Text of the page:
Under the IDR Account Adjustment, the Education Department will credit borrowers retroactively with time towards their IDR repayment terms, which will dramatically advance many borrowers’ progress towards eventual loan forgiveness. Those that cross the 20-year or 25-year threshold for loan forgiveness following the adjustment will have their balances automatically discharged.
The initiative was first announced last April, but it was then back-burnered as the administration rolled out Biden’s one-time student loan cancellation initiative. That plan — which can cancel $10,000 or up to $20,000 in student loans for borrowers who meet certain income guidelines — has dominated the news cycle for the last month. A federal appeals court has temporarily halted the program as borrowers rush to apply. But unlike Biden’s one-time student loan cancellation plan, there is no cap or limit on loan forgiveness under the IDR Account Adjustment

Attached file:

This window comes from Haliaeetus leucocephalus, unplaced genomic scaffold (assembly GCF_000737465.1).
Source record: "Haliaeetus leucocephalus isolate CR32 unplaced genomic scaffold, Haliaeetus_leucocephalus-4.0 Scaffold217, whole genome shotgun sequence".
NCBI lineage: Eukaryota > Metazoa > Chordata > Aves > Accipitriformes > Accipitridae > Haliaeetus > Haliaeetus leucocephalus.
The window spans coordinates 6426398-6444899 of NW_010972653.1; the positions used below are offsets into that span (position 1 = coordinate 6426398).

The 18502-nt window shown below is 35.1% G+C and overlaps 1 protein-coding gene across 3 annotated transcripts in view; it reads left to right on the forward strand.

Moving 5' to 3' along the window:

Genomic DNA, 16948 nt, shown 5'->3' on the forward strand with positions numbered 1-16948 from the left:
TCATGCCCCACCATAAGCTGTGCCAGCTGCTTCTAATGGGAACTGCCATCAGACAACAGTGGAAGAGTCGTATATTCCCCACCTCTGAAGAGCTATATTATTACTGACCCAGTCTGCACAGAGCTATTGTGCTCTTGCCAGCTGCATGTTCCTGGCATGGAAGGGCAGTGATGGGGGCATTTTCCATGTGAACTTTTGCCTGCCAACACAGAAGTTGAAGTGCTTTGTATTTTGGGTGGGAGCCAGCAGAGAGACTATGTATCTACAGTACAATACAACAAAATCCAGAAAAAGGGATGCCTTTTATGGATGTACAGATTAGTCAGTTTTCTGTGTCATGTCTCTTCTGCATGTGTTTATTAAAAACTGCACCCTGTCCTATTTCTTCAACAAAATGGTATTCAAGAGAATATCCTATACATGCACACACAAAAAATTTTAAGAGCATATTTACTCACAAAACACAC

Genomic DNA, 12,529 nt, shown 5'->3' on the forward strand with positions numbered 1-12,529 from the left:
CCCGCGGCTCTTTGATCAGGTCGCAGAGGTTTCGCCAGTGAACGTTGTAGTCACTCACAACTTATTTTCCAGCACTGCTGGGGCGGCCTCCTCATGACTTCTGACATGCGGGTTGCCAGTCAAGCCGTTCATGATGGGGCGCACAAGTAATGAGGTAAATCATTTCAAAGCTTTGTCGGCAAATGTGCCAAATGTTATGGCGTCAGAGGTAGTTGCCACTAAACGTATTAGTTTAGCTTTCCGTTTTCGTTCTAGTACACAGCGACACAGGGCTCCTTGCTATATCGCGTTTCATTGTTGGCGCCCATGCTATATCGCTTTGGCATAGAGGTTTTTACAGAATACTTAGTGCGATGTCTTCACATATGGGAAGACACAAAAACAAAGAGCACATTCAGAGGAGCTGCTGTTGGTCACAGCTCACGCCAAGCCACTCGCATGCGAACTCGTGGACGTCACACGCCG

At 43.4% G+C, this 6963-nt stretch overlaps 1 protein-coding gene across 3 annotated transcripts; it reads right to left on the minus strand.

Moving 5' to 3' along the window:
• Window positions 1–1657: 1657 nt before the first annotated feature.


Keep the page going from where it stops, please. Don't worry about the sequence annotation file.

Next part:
Here’s what the Education Department can count:
- Any month in which a borrower was in a repayment status, regardless of the type of federal student loan or the repayment plan, or whether payments were partial or late;
- Any period in which a borrower spent at least 12 consecutive months in forbearance;
- Any months of forbearance if the borrower spent at least 36 cumulative months in forbearance;
- Any months of deferment (except for in-school deferment periods) prior to 2013.
IDR Initiative Will Also Provide Loan Forgiveness For PSLF Borrowers